Ohio Spring Birding Part I: Bird Banding
In May 2022 Apryle and I had the the opportunity to observe Tom and Paula Bartlett banding birds on Kelleys Island and at Springville Marsh. I was first exposed to bird banding at the YMCA of the Rockies in Estes Park, Colorado back in spring of 2013 and found it to be an interesting experience. Bird banding provides useful data for both scientific research and land management practices. According to USGS, banding individual birds allows for observation of dispersal and migration, behavior and social structure, life-span and survival rate, reproductive success and population growth. Because of the netting and handling, banding can be stressful for birds, but the overall data collected ultimately makes positive impacts in the longterm survival of many species.
Growing up in Tiffin, Ohio, my dad said for many years that I should link up with Tom Bartlett (a Tiffin resident) because he is an avid birder and master bird bander. Tom has banded a over 100,000 birds since 1971. His consistency and longevity over the years is truly a source of inspiration for me in terms of contributing to conservation. He has served as a mentor for numerous banders-in-training, as receiving your bander’s license requires coursework and an intense apprenticeship. Tom is a research associate at the Cleveland Museum of Natural History and his banding data provides insight into the biodiversity of habitat and coupled with the work of other scientists, reveals migration routes of birds.
Tom has been banding on Kelleys Island since 1996 and as of 2021, he has banded 23,704 individuals of 122 species. Kelleys Island is located in Lake Erie’s western basin, four miles north of Marblehead (on the mainland). Although the island is only four square miles it is the largest American island in Lake Erie. Apryle and I reached the island by ferry and camped at the state park in order to be ready for early morning birding.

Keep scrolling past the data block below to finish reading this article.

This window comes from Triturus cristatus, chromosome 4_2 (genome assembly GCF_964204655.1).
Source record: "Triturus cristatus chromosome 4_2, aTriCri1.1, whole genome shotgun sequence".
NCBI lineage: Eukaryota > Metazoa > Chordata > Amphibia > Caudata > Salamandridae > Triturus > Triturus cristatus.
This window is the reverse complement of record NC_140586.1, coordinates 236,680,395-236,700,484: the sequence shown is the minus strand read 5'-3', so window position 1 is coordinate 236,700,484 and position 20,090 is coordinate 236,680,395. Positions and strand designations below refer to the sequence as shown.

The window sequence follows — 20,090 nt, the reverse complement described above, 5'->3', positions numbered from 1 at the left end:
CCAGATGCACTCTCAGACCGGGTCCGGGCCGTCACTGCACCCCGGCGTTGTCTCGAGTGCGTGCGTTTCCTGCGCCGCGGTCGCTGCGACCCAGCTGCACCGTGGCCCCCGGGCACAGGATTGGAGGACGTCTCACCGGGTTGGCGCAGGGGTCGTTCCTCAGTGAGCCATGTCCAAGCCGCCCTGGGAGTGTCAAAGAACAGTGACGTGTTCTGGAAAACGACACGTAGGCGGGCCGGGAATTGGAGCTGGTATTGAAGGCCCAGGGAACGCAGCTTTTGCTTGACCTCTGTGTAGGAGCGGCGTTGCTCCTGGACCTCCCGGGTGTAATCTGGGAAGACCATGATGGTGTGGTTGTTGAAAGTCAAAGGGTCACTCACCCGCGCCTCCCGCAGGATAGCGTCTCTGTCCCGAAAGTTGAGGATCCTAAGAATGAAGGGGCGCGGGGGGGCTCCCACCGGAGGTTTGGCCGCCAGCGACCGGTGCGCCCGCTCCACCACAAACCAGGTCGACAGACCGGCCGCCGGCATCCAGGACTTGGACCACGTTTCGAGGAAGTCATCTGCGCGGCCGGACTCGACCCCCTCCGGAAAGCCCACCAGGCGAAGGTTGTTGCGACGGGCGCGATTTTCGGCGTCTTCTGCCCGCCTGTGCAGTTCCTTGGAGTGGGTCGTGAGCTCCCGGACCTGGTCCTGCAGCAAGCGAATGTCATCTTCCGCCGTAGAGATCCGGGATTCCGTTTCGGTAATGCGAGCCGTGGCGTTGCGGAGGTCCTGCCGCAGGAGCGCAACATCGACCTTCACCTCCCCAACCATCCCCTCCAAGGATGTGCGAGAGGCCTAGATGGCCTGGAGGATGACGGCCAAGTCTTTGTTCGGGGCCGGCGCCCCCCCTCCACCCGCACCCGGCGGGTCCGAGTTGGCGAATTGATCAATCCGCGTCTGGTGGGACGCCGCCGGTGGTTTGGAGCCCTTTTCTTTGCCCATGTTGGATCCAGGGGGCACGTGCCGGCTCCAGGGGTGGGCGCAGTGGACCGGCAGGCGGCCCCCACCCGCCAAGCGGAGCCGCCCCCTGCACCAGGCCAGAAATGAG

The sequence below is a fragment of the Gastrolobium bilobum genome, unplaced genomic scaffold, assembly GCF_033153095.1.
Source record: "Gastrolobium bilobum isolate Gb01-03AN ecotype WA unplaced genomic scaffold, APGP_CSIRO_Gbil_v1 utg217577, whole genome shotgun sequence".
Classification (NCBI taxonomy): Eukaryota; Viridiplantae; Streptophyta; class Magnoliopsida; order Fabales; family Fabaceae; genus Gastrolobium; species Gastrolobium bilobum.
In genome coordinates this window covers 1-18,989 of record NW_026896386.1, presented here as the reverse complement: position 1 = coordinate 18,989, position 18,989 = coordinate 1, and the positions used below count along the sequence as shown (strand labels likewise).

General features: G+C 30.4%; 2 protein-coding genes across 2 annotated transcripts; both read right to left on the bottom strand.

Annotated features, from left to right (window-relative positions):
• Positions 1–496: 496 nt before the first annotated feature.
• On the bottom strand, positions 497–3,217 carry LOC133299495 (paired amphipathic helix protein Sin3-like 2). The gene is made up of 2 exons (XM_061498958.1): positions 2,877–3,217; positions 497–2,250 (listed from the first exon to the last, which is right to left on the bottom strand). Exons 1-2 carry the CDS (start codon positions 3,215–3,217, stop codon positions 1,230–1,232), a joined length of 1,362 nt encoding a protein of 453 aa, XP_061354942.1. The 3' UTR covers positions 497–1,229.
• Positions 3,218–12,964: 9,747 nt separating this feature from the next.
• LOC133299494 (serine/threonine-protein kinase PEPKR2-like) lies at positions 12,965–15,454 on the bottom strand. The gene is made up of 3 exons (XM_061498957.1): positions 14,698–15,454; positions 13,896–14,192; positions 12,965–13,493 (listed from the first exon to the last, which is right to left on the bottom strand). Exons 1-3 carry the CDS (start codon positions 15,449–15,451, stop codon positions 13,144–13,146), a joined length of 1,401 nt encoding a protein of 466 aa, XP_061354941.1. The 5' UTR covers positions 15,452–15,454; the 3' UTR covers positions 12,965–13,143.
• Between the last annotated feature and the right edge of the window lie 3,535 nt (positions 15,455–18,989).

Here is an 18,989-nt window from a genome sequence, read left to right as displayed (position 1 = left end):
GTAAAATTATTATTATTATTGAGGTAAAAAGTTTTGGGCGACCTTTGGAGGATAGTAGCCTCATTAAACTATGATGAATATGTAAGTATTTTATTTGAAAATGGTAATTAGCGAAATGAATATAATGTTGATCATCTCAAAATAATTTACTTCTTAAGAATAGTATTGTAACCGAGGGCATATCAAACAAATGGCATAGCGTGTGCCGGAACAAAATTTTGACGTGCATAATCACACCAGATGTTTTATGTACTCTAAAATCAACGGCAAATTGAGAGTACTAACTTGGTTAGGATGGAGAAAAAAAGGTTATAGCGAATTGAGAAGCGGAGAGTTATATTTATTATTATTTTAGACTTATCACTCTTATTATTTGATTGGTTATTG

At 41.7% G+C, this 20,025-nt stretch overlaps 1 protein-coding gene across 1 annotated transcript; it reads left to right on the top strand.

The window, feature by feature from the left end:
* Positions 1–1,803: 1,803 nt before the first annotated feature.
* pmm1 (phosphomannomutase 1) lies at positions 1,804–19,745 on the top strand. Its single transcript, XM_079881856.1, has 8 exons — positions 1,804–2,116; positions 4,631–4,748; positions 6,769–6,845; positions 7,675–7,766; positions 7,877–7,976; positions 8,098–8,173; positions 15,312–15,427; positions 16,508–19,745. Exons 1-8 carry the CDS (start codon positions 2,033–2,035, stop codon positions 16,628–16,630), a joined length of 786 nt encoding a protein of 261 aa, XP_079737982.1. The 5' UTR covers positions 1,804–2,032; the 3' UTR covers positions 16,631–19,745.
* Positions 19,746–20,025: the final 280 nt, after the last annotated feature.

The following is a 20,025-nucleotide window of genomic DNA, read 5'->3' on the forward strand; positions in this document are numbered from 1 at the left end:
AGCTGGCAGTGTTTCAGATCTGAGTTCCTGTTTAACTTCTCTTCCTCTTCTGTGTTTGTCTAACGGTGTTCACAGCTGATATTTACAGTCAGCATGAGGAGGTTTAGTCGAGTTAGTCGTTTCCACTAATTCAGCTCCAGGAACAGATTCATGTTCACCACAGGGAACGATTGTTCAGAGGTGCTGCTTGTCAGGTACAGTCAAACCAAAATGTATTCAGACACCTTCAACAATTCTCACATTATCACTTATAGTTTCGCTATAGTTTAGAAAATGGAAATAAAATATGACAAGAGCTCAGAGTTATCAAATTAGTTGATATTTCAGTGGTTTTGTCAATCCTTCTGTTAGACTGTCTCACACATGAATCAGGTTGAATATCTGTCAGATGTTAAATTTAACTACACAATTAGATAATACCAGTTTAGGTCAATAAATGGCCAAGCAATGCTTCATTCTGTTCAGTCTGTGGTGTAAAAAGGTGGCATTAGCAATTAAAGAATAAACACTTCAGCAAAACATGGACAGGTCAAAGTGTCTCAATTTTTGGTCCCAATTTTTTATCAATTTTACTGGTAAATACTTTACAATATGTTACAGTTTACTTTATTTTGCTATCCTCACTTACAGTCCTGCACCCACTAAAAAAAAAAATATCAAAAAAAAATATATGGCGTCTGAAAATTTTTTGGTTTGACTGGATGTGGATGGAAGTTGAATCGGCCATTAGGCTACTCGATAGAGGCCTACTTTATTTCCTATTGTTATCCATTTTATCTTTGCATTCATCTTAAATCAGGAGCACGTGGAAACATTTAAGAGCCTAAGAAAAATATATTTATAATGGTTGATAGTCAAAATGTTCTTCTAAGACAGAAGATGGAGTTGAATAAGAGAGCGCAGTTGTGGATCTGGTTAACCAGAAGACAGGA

Specifically, Tom sets up his mist nets at the restricted Jones Preserve on Long Point. The Jones Point Preserve is a 21 acre parcel that was donated in the late 1970s. It is a vital stopover point for migratory birds, particularly warblers, prior to crossing Lake Erie. We accompanied the team of banders as they removed birds from the mist nets and then assisted with data entry for each bird we captured. A number of measurements help researchers ascertain the body condition, age, and species of the birds. Following the banding of the birds, we snapped a photo and released them back into the wild. Tom and his team prioritize each bird’s wellbeing and go to every measure to minimize stress on the birds.
Following our Kelleys Island birding adventure, we again accompanied Tom and team at Springville Marsh with bird banding. Springville Marsh State Nature Preserve is 201 acres making it the largest inland wetland in northwest Ohio. Despite the uniform agricultural and industrial disruption in the area, the marsh has persisted in much the same way that it has since the last ice age. There is abundant ground water consisting of calcium-rich springs which nourishes the unique plant life and bird life. Therefore, it is a great place to bird band in the springtime, which is what Tom has done since 1984. The mist nets were set up on the boardwalk with a few in an adjacent woodland. Although we saw many of the same species that we saw on Kelleys Island, there were many different species that prefer marsh habitat.
Overall it was an incredible experience and Apryle and I are very grateful to Tom for allowing us to join in on the banding experience.
|Great Blue Heron|
|Eastern Screech Owl|
|Great Crested Flycatcher|
|Black-throated Blue Warbler|